NAIROBI, Kenya -- Saying that efforts to resolve Kenya's political crisis have stalled, former U.N. Secretary-General Kofi Annan suspended mediation talks yesterday and called upon the nation's presidential rivals to work with him directly.
"We cannot continue on the current basis," Annan said last night after a daylong session with negotiating teams representing the government and the opposition ended in insults and acrimony. "We were turning around in circles."
Also yesterday, U.S. Secretary of State Condoleezza Rice, who visited Kenya last week to urge a settlement, expressed disappointment in what she called a "failure of leadership." She said the United States would take "necessary steps" to punish those it deems responsible for undermining negotiations.
"I want to emphasize that the future of our relationship with both sides and their legitimacy hinges on their cooperation to achieve this political solution," Rice said in a statement issued from China, where she is traveling.
Rice did not provide specifics on what steps the United States might take, but U.S. officials have threatened in recent weeks to reduce aid to Kenya or restrict travel by its leaders.
More than 1,000 people have been killed in this East African nation since a disputed Dec. 27 presidential election that uncorked decades of economic frustration and ethnic tensions. Kenyan President Mwai Kibaki and opposition leader Raila Odinga both claim to have won the election, which international observers say was marred by widespread tallying irregularities.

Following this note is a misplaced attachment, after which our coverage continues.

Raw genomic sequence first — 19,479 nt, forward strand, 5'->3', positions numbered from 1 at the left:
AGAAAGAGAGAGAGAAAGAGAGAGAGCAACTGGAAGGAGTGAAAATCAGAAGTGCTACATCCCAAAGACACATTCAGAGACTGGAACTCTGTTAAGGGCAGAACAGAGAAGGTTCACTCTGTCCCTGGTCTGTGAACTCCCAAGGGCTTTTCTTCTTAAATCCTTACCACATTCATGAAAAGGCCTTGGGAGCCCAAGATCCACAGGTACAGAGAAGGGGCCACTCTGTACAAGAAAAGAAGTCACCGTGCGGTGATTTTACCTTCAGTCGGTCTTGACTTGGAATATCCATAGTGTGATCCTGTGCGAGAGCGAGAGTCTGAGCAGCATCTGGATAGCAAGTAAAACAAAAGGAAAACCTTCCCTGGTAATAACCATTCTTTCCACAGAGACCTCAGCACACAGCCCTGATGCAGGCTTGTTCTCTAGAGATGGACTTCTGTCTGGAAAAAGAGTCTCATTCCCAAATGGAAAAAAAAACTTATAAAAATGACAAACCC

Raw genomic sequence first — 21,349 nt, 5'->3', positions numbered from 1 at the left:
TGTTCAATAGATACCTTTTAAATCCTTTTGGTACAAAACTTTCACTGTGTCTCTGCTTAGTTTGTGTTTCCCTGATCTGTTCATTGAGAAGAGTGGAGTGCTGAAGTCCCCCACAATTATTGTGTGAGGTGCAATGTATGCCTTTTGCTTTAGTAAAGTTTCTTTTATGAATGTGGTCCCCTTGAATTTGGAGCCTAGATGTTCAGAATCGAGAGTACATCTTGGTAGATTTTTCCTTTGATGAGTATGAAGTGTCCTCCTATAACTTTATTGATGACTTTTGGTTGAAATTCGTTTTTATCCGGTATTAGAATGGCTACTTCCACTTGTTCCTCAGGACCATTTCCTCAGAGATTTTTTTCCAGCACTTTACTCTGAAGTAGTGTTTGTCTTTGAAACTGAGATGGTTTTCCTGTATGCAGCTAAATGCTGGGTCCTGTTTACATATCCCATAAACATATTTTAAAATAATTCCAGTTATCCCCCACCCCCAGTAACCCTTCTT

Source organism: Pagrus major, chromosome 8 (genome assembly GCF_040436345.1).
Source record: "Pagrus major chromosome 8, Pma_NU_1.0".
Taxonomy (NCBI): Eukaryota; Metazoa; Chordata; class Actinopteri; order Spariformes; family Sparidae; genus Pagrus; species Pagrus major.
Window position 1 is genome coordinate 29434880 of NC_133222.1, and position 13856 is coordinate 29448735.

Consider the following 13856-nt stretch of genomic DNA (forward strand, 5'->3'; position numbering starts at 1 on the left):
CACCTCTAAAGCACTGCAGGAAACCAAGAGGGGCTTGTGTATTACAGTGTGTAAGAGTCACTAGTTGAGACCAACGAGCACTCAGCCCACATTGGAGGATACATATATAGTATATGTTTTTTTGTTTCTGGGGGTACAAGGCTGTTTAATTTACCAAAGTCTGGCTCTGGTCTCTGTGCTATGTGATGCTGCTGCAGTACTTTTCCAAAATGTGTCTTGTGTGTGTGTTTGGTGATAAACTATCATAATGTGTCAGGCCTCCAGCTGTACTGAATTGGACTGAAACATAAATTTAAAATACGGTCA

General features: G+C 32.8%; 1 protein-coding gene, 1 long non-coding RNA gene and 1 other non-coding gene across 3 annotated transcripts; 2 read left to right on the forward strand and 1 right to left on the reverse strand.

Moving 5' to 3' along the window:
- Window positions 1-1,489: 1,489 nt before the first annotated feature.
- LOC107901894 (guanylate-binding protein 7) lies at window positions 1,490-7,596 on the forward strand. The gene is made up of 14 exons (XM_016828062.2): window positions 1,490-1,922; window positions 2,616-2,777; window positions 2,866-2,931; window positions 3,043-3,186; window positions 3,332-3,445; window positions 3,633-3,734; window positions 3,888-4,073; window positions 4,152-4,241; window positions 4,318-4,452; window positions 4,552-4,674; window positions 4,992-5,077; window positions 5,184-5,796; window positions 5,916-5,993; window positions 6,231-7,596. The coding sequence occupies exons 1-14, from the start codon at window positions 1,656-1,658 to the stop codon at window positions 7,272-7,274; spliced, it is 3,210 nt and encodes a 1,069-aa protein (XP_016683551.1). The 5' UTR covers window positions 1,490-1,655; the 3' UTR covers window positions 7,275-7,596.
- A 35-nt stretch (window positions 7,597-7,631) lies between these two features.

Last week, Annan, who has been in Kenya since Jan. 22 to oversee African Union-led mediation efforts, expressed optimism that a compromise was imminent, saying he could see "light at the end of the tunnel."
Yesterday, however, he said little progress had been made this week. Talks had not broken down permanently but had reached a stalemate that only the two principals can resolve, he said.
In a sign of how far apart the parties remain, they did not agree yesterday on whether talks had stalled.
"We are not going around in circles," said Mutula Kilonzo, one of the government's negotiators. "It's just that we have firm positions on both sides. We have tended to feel that we are being railroaded."
Government officials have come under fire in recent weeks, in Kenya and other countries, for their perceived reluctance to cede powers in a coalition government. Yesterday, opposition negotiators accused them of reversing positions agreed to at the negotiating table.
Over the past week, both sides have agreed to create a prime minister post for Odinga, but they remain divided on how much authority that position would carry. They also disagree on whether early elections should be held, how to share Cabinet positions and whether to formalize their agreement in the nation's constitution.
Odinga, who says Kibaki reneged on a 2002 promise to appoint him prime minister, wants the creation and powers of that post guaranteed in a constitutional amendment. He is threatening to resume nationwide protests tomorrow if progress is not made.
Edmund Sanders writes for the Los Angeles Times.